*Editor's note: This story has been updated throughout.
In his most aggressive terms yet, Lt. Gov. Dan Patrick excoriated Texas universities for raising their tuition in recent years, suggesting that the Texas Senate will try to limit tuition growth when it reconvenes next year.
At a press conference Tuesday before a meeting of the Senate Higher Education Committee, Patrick pointed to graphs detailing how total academic charges at the state's universities have grown 147 percent since 2002. Median household income in the United States has grown just 32 percent during that time, he said.
"People did not send us here to Austin to allow universities to raise tuition five times their salaries," Patrick said.
Patrick said "everything is on the table" in terms of legislative remedies if such growth continues.
"What we are asking is for our universities to be as fiscally responsible as we ask ourselves to be and for our agencies to be," he said. "They are not an exception."
He later added, "They need to scrub their budgets like we scrub ours. Every dollar that they spend needs to be scrubbed."
The average total cost at Texas’ four-year universities for an undergraduate taking 15 hours is $4,179. That’s up from $1,693 in 2002.
Patrick said he was particularly chagrined about tuition increases this year. Most schools in the state, including the University of Texas at Austin and Texas A&M University, will charge students more in the upcoming school year than they do this year. That's true, Patrick said, even though the Legislature increased appropriations for the universities by $282 million in 2015.
"So many universities immediately — before the budget was dry — started raising tuition," he said.
Patrick also raised several ideas that he said could immediately cut tuition costs by 25 percent. Most of that savings would come from eliminating a state law that requires universities to set aside 20 percent of the tuition they collect so that money can be used for scholarships, work-study programs and other forms of financial aid, he said.
Patrick called that rule “nothing more than a hidden tax.”
“We need to end the 20 percent set-aside next session,” he said.
He also said that the universes should rein in administrative salaries and bonuses. And he argued that the state should look at performance-based funding for universities rather than dispersing funding based on how many students enroll in each school.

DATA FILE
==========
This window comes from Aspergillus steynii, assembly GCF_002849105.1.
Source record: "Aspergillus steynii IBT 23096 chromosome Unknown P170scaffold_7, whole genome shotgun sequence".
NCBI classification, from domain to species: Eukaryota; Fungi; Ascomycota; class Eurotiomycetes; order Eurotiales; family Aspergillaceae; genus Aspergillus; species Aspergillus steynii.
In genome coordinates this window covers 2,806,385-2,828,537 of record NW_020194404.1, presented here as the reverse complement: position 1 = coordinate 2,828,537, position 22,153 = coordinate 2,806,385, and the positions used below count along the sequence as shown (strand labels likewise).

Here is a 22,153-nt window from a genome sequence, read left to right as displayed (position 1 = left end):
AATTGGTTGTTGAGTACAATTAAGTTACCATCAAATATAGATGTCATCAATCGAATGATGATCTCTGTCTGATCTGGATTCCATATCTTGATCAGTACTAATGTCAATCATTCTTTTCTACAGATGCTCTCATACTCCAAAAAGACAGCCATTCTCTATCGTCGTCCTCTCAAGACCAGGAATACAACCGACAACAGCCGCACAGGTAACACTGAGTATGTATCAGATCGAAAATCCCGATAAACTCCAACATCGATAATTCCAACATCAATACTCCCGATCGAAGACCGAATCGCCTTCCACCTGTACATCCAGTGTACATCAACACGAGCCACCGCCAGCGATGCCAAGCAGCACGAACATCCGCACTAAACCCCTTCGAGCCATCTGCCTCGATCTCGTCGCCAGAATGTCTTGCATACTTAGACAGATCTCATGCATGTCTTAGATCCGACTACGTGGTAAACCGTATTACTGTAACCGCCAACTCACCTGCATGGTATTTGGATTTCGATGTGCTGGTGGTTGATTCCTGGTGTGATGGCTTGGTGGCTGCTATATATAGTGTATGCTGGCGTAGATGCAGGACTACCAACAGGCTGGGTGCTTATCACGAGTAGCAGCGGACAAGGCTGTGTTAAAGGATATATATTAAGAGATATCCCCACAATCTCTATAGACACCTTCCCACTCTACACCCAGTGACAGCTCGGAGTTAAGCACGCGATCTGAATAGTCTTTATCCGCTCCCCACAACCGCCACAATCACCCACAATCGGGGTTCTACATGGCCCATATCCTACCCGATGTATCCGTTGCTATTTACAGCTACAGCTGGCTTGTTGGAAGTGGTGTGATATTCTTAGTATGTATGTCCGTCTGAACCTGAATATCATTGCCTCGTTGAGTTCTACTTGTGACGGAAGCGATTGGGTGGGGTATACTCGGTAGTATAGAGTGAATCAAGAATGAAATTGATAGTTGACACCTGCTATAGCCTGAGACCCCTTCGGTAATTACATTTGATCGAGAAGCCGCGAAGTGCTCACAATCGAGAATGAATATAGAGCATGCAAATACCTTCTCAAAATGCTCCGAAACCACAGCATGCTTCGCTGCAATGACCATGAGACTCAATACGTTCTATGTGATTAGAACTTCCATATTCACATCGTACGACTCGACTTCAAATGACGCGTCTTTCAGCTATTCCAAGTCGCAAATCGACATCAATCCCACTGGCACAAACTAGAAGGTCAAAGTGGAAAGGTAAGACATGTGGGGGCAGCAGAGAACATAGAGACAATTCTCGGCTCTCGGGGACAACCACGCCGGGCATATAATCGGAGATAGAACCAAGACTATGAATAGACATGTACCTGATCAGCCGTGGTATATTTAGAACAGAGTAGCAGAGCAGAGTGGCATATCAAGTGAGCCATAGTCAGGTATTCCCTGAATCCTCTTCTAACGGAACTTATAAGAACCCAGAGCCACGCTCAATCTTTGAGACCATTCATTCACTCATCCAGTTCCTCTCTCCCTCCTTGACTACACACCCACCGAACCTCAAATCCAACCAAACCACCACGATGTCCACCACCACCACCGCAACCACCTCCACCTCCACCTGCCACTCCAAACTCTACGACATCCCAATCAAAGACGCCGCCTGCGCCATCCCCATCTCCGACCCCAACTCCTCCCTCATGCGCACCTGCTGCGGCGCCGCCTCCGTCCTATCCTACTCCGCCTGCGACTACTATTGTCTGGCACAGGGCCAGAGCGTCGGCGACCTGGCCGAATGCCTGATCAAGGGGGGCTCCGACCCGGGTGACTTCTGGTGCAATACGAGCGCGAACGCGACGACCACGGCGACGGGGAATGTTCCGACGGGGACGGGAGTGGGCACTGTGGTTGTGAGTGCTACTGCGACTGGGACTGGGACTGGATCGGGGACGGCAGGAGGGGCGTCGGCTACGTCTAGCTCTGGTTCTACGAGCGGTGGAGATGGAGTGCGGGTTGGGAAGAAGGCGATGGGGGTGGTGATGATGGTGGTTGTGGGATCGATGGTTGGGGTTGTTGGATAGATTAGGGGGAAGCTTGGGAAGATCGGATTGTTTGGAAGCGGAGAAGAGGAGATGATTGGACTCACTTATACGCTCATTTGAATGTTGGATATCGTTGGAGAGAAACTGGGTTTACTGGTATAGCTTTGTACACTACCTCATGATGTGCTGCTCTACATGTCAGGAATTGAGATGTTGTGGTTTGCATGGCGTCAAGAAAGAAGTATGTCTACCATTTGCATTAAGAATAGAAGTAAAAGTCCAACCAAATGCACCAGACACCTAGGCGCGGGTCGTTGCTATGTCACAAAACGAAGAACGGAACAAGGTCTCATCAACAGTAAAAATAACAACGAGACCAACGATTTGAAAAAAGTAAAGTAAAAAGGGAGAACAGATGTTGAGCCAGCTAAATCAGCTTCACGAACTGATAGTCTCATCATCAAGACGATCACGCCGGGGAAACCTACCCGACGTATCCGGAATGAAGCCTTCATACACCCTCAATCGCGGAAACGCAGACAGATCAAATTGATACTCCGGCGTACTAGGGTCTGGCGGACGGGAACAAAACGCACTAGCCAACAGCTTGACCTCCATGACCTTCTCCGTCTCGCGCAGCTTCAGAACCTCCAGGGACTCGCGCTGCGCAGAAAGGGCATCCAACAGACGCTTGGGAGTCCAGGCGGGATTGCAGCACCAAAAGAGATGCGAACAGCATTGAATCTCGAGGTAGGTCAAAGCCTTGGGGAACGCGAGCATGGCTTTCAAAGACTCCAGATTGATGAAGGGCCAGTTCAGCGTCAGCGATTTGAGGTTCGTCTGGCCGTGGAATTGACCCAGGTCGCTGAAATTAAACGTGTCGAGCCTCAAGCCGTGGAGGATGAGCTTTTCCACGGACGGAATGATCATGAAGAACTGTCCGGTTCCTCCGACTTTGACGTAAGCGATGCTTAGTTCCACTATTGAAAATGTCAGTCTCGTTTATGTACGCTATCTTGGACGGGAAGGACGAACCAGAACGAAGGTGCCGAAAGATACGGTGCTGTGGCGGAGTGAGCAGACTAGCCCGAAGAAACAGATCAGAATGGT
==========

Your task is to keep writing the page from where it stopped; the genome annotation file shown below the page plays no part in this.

The Legislature controlled tuition until 2003, when lawmakers ceded that power to the universities’ governing boards. Many university officials argue that tuition growth has slowed since then. At 29 of the state’s 38 universities, tuition grew faster in the last decade that the Legislature controlled it than it did in the first decade that the universities were allowed to set their own prices.
But Patrick said he was open to the Legislature re-taking control of tuition. And Sen. Kel Seliger, R-Amarillo, chairman of the Senate Higher Education Committee, said at the press conference he planned to reintroduce a bill that would require universities to meet certain performance metrics to raise tuition. He filed such a bill in 2015, but it didn’t become law.
Later at the hearing, higher education officials gently pushed back against some of Patrick's arguments.
Raymund Paredes, commissioner of the Texas Higher Education Coordinating Board, said he agreed that rising college costs are “troubling.” But, he said, “the fact is we are below the median cost of higher education in the country.”
Meanwhile, university officials said they were working hard to cut costs and that their tuition increases were necessary to keep up with a long-term decline in per-student state appropriations.
A&M Chancellor John Sharp said he appreciated the $282 million added to university budgets statewide in 2015. But when that money was divided up among all the schools in the state, it amounted to just over 50 cents per semester credit hour provided to each school.
“While last session’s appropriation was generous, it did not cover the rate of inflation,” Sharp said.
University leaders have long argued that tuition increases are the result of the dwindling share of state funding they receive. At UT-Austin, for example, state appropriations make up 12 percent of the budget. In 1984-85, that share was 47 percent.
But Patrick said the Legislature doesn't deserve all the blame for that shift. Universities have raised prices so much that "even the Legislature can't keep up," he said.
Disclosure: The University of Texas at Austin and Texas A&M University have been financial supporters of The Texas Tribune. A complete list of Tribune donors and sponsors can be viewed here.